Connecticut standardizes recycling rules statewide to curb contamination
- Connecticut's Department of Energy and Environmental Protection (DEEP) announced a new set of standardized recycling rules for the entire state on Nov. 15. This came after a year of collaboration between the state, local governments and the private sector, including the state's six main MRFs, as reported by The News-Times.
- The new "What's In, What's Out?" campaign is being driven by the RecycleCT Foundation. Through the RecycleCT website, residents can see exactly what is accepted curbside. Some of the "out" items include loose bottle caps, prescription bottles, plastic bags, aerosol containers, coffee pods, expanded polystyrene foam, ice cream containers, shredded paper, take-out containers, paper cups, foil yogurt tops and paint cans.
- The RecycleCT site includes information on how to otherwise recycle some of these unaccepted items, grants and programs for local governments to utilize, and social media resources to promote the campaign.
Like in many cities and states, Connecticut's high diversion rate goals have been running up against challenges with contamination. DEEP is working toward a goal of 60% diversion by 2024 by focusing on waste reduction, organics diversion and other areas. The RecycleCT Foundation was created in 2015 as a result of the same legislation that set the 2024 goal. Unlike some of its New England neighbors, Connecticut hasn't reported as much difficulty with recent recycling market fluctuations. Though contamination remains a top issue for recycling programs around the country regardless of market options.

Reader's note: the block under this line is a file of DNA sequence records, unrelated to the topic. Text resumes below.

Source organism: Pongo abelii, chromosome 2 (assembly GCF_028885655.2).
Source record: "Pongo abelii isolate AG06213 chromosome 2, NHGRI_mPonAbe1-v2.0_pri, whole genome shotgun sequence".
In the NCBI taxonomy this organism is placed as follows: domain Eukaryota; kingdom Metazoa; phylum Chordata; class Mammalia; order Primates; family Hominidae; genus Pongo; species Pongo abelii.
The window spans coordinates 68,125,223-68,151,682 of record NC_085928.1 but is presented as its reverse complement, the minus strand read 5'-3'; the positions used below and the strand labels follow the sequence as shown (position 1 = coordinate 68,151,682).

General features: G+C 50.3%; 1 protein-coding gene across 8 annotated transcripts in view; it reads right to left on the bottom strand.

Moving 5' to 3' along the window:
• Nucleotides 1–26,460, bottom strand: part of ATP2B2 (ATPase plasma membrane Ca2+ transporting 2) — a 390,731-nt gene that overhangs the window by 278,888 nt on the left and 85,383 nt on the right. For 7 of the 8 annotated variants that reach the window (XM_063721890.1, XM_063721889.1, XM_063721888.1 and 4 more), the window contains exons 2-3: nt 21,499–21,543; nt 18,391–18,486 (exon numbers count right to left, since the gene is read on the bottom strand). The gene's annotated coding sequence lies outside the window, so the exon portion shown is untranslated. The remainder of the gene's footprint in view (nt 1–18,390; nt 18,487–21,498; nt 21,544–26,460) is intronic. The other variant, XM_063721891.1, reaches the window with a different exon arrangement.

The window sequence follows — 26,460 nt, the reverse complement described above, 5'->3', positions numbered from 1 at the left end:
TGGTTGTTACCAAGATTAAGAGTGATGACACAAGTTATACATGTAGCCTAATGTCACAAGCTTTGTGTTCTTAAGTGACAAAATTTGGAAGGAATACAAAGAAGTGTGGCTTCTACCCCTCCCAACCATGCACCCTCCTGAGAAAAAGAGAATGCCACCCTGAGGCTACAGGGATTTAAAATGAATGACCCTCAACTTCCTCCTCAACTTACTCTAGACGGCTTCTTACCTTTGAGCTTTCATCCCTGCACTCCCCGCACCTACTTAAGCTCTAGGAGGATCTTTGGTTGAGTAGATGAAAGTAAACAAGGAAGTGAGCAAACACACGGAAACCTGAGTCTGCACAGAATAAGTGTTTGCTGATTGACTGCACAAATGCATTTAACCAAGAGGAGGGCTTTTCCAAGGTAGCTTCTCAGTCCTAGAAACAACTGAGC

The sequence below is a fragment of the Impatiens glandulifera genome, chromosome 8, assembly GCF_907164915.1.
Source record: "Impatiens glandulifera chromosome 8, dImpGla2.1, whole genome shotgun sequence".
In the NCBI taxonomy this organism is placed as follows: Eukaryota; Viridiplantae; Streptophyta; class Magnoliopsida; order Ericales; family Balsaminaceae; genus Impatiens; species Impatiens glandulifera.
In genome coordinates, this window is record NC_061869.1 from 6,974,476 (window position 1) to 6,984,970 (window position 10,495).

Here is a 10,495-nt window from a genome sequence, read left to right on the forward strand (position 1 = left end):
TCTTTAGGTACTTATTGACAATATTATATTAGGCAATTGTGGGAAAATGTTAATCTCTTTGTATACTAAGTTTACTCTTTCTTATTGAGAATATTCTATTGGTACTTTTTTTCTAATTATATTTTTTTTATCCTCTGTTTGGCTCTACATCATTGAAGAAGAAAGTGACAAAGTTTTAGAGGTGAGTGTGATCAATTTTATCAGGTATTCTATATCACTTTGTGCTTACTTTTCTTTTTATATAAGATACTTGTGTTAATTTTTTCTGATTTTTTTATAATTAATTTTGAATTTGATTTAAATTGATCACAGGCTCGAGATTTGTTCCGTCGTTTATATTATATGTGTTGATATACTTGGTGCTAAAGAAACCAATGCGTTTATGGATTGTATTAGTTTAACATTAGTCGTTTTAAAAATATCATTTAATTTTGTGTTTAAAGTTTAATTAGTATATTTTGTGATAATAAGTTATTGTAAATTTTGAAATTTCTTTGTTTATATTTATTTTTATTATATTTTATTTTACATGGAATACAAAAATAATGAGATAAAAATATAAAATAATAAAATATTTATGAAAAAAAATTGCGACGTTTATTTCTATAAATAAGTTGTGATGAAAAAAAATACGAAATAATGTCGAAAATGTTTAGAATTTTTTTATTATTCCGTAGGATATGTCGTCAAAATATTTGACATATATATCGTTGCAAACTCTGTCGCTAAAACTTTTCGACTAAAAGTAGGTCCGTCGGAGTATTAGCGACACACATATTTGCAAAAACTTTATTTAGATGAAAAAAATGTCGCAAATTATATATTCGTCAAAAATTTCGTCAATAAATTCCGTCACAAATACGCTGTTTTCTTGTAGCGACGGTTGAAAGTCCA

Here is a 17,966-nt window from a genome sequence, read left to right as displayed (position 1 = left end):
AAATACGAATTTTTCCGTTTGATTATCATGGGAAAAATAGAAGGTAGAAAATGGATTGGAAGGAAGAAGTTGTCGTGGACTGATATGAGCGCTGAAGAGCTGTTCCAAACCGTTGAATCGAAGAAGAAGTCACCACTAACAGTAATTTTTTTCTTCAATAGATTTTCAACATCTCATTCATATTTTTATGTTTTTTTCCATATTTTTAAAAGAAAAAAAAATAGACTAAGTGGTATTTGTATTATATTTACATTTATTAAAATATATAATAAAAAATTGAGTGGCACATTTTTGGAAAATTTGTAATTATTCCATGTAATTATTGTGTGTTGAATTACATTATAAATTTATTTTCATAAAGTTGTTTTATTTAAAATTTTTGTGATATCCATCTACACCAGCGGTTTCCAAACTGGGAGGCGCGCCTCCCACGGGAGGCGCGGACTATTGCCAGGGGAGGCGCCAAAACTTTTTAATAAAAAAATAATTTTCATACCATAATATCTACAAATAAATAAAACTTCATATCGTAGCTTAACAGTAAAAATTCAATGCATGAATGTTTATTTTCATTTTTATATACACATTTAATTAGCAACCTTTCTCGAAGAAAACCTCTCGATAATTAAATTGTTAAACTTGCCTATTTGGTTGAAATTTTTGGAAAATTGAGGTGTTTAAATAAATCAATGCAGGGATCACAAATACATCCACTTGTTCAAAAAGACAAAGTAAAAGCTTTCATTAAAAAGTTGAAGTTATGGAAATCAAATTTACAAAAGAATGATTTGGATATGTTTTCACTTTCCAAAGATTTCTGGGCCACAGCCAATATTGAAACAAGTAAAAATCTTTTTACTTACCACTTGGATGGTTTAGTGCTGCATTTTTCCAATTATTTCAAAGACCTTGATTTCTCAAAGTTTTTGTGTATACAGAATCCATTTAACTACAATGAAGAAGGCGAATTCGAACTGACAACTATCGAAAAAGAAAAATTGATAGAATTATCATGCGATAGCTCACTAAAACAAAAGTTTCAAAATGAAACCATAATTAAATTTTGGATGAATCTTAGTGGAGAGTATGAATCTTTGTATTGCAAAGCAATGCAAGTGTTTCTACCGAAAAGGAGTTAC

While a handful of cities and counties have recently expanded their programs to include some of the items that Connecticut is telling residents aren't accepted, many more are hesitant to make any big changes right now. At a recent meeting, the Institute of Scrap Recycling Industries' MRF Council deferred any decision on whether to recognize the recyclability of coffee pods, foodservice packaging, or a specific flexible packaging program.
With the right sorting equipment and end markets, it's possible to capture much of this material in certain regions, but Connecticut has decided it's not one of them. That doesn't mean the state doesn't support recycling some of those materials. For example, it has invested a lot of time into the Wrap Recycling Action Program, among others.
The overall goal here appears to be demystifying the curbside recycling process for residents and business owners, through an easy to understand campaign. As demand for contamination solutions grows, other states around the country will be watching the results in Connecticut with great interest.
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